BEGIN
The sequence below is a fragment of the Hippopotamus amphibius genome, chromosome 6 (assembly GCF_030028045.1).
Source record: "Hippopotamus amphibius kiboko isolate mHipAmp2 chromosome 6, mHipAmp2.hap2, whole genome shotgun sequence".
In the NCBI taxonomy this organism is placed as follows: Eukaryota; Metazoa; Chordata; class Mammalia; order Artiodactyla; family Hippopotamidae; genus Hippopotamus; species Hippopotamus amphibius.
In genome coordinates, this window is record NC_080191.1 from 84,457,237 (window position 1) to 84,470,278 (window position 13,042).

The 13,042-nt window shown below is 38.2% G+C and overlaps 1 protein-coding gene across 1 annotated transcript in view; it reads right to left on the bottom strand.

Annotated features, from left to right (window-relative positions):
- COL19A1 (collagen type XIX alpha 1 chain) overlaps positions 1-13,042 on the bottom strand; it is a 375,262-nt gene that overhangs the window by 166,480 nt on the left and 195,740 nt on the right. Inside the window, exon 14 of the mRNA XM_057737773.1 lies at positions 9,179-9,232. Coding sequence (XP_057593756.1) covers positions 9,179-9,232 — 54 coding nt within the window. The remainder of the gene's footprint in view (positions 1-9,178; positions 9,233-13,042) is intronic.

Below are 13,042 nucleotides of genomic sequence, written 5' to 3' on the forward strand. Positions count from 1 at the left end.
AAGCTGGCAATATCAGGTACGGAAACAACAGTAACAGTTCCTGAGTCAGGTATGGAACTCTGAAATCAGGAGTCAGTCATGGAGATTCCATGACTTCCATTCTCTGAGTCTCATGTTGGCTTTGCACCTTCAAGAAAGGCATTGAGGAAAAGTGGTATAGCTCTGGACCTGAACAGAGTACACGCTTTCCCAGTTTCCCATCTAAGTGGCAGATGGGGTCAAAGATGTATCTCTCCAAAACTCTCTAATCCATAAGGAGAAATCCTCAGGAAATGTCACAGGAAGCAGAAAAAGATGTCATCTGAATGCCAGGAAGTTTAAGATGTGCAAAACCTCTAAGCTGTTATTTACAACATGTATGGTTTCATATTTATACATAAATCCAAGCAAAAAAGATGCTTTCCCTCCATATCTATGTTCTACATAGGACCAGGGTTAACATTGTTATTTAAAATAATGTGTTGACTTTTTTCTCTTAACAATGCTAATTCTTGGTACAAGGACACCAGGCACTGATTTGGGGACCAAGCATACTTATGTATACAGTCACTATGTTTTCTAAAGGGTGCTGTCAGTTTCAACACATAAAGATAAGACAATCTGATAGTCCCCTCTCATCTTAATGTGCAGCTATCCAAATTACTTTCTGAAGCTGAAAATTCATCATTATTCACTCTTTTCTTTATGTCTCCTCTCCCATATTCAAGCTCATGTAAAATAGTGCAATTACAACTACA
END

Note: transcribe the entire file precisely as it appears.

The sequence below is a fragment of the Hippopotamus amphibius genome, chromosome 6 (assembly GCF_030028045.1).
Source record: "Hippopotamus amphibius kiboko isolate mHipAmp2 chromosome 6, mHipAmp2.hap2, whole genome shotgun sequence".
In the NCBI taxonomy this organism is placed as follows: Eukaryota; Metazoa; Chordata; class Mammalia; order Artiodactyla; family Hippopotamidae; genus Hippopotamus; species Hippopotamus amphibius.
In genome coordinates, this window is record NC_080191.1 from 84,457,237 (window position 1) to 84,470,278 (window position 13,042).

The 13,042-nt window shown below is 38.2% G+C and overlaps 1 protein-coding gene across 1 annotated transcript in view; it reads right to left on the bottom strand.

Annotated features, from left to right (window-relative positions):
- COL19A1 (collagen type XIX alpha 1 chain) overlaps positions 1-13,042 on the bottom strand; it is a 375,262-nt gene that overhangs the window by 166,480 nt on the left and 195,740 nt on the right. Inside the window, exon 14 of the mRNA XM_057737773.1 lies at positions 9,179-9,232. Coding sequence (XP_057593756.1) covers positions 9,179-9,232 — 54 coding nt within the window. The remainder of the gene's footprint in view (positions 1-9,178; positions 9,233-13,042) is intronic.

Below are 13,042 nucleotides of genomic sequence, written 5' to 3' on the forward strand. Positions count from 1 at the left end.
AAGCTGGCAATATCAGGTACGGAAACAACAGTAACAGTTCCTGAGTCAGGTATGGAACTCTGAAATCAGGAGTCAGTCATGGAGATTCCATGACTTCCATTCTCTGAGTCTCATGTTGGCTTTGCACCTTCAAGAAAGGCATTGAGGAAAAGTGGTATAGCTCTGGACCTGAACAGAGTACACGCTTTCCCAGTTTCCCATCTAAGTGGCAGATGGGGTCAAAGATGTATCTCTCCAAAACTCTCTAATCCATAAGGAGAAATCCTCAGGAAATGTCACAGGAAGCAGAAAAAGATGTCATCTGAATGCCAGGAAGTTTAAGATGTGCAAAACCTCTAAGCTGTTATTTACAACATGTATGGTTTCATATTTATACATAAATCCAAGCAAAAAAGATGCTTTCCCTCCATATCTATGTTCTACATAGGACCAGGGTTAACATTGTTATTTAAAATAATGTGTTGACTTTTTTCTCTTAACAATGCTAATTCTTGGTACAAGGACACCAGGCACTGATTTGGGGACCAAGCATACTTATGTATACAGTCACTATGTTTTCTAAAGGGTGCTGTCAGTTTCAACACATAAAGATAAGACAATCTGATAGTCCCCTCTCATCTTAATGTGCAGCTATCCAAATTACTTTCTGAAGCTGAAAATTCATCATTATTCACTCTTTTCTTTATGTCTCCTCTCCCATATTCAAGCTCATGTAAAATAGTGCAATTACAACTACA